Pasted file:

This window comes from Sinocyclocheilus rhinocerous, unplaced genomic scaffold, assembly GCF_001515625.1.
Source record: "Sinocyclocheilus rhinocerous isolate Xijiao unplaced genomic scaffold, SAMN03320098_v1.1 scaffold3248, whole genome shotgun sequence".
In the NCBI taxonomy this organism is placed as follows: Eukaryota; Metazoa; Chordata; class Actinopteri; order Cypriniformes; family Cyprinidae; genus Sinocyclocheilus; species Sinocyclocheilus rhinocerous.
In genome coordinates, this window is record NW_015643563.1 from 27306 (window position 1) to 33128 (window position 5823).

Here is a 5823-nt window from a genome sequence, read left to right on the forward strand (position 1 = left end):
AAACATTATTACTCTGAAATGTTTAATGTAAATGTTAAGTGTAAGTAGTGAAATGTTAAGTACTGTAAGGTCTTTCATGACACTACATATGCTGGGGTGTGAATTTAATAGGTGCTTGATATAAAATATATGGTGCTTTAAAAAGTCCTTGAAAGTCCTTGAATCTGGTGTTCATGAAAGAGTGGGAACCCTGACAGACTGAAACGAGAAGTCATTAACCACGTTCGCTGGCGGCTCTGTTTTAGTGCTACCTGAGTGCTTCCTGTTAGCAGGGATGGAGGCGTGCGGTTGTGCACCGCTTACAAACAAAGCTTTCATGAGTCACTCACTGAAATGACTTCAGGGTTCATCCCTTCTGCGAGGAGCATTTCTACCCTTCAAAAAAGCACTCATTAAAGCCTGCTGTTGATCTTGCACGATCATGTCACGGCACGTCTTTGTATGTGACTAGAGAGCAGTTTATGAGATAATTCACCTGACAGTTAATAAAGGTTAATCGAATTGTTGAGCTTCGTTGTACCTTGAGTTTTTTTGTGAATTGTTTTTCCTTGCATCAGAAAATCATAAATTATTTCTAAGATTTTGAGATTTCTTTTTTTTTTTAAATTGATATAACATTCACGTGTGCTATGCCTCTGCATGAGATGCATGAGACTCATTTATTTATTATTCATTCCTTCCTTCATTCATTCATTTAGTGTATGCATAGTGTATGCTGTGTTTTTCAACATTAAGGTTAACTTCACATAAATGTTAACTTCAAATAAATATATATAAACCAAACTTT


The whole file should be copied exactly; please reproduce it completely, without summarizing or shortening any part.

This window comes from Sinocyclocheilus rhinocerous, unplaced genomic scaffold, assembly GCF_001515625.1.
Source record: "Sinocyclocheilus rhinocerous isolate Xijiao unplaced genomic scaffold, SAMN03320098_v1.1 scaffold3248, whole genome shotgun sequence".
In the NCBI taxonomy this organism is placed as follows: Eukaryota; Metazoa; Chordata; class Actinopteri; order Cypriniformes; family Cyprinidae; genus Sinocyclocheilus; species Sinocyclocheilus rhinocerous.
In genome coordinates, this window is record NW_015643563.1 from 27306 (window position 1) to 33128 (window position 5823).

Here is a 5823-nt window from a genome sequence, read left to right on the forward strand (position 1 = left end):
AAACATTATTACTCTGAAATGTTTAATGTAAATGTTAAGTGTAAGTAGTGAAATGTTAAGTACTGTAAGGTCTTTCATGACACTACATATGCTGGGGTGTGAATTTAATAGGTGCTTGATATAAAATATATGGTGCTTTAAAAAGTCCTTGAAAGTCCTTGAATCTGGTGTTCATGAAAGAGTGGGAACCCTGACAGACTGAAACGAGAAGTCATTAACCACGTTCGCTGGCGGCTCTGTTTTAGTGCTACCTGAGTGCTTCCTGTTAGCAGGGATGGAGGCGTGCGGTTGTGCACCGCTTACAAACAAAGCTTTCATGAGTCACTCACTGAAATGACTTCAGGGTTCATCCCTTCTGCGAGGAGCATTTCTACCCTTCAAAAAAGCACTCATTAAAGCCTGCTGTTGATCTTGCACGATCATGTCACGGCACGTCTTTGTATGTGACTAGAGAGCAGTTTATGAGATAATTCACCTGACAGTTAATAAAGGTTAATCGAATTGTTGAGCTTCGTTGTACCTTGAGTTTTTTTGTGAATTGTTTTTCCTTGCATCAGAAAATCATAAATTATTTCTAAGATTTTGAGATTTCTTTTTTTTTTTAAATTGATATAACATTCACGTGTGCTATGCCTCTGCATGAGATGCATGAGACTCATTTATTTATTATTCATTCCTTCCTTCATTCATTCATTTAGTGTATGCATAGTGTATGCTGTGTTTTTCAACATTAAGGTTAACTTCACATAAATGTTAACTTCAAATAAATATATATAAACCAAACTTT